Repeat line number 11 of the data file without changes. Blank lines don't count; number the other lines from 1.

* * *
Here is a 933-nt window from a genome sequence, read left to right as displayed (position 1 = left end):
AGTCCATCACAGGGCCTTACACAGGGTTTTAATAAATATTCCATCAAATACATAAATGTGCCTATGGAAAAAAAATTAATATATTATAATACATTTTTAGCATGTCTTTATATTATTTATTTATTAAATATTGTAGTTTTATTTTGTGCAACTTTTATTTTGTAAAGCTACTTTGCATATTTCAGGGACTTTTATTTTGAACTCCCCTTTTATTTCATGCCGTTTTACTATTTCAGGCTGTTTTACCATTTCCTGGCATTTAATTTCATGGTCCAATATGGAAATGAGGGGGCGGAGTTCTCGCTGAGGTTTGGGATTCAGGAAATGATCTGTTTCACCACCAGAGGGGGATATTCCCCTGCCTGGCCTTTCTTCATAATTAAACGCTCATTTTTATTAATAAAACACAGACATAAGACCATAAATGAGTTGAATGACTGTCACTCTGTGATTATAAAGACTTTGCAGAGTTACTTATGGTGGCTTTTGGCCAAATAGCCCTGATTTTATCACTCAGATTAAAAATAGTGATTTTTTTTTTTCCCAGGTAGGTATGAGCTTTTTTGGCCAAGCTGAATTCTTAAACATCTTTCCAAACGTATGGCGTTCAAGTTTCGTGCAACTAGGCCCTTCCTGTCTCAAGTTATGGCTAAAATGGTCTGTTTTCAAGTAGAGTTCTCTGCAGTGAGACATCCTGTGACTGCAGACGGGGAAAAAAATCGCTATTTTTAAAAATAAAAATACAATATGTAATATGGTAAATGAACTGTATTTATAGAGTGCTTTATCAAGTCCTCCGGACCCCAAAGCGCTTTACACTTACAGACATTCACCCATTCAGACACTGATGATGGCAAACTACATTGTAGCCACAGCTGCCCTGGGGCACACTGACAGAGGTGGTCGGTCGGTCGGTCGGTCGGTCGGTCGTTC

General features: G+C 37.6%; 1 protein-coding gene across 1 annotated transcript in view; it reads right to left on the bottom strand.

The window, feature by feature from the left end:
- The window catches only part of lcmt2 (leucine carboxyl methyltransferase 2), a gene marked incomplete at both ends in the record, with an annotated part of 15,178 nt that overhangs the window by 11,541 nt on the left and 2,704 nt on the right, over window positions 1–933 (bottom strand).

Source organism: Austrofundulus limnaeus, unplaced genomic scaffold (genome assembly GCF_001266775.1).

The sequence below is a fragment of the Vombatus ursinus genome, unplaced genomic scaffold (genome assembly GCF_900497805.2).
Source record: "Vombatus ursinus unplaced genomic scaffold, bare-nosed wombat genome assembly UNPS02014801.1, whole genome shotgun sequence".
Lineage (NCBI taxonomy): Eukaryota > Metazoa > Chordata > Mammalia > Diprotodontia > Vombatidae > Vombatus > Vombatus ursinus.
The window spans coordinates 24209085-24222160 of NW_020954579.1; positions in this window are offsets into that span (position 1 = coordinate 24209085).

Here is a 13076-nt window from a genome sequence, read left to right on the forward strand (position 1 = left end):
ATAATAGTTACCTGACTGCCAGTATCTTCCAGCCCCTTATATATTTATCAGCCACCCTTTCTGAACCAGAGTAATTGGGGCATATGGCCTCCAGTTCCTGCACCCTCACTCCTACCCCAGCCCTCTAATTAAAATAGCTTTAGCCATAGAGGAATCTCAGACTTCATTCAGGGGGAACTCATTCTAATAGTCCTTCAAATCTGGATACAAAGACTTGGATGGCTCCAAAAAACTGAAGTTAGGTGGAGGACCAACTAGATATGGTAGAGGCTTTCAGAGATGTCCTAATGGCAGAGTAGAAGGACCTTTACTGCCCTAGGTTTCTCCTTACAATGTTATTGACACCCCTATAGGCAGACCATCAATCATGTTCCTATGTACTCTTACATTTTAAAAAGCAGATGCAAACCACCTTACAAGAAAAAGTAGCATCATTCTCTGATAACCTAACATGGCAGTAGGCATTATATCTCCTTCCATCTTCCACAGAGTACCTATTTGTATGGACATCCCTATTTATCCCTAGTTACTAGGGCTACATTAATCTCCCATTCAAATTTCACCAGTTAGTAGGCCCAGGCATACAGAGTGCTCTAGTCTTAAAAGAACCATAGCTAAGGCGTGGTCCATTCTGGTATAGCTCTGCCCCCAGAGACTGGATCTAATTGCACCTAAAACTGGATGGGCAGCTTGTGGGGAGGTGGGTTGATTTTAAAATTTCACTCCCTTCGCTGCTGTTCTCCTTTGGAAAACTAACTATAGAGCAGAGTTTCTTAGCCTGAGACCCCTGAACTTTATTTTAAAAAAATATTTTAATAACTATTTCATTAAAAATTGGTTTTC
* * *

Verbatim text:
Here is a 13076-nt window from a genome sequence, read left to right on the forward strand (position 1 = left end):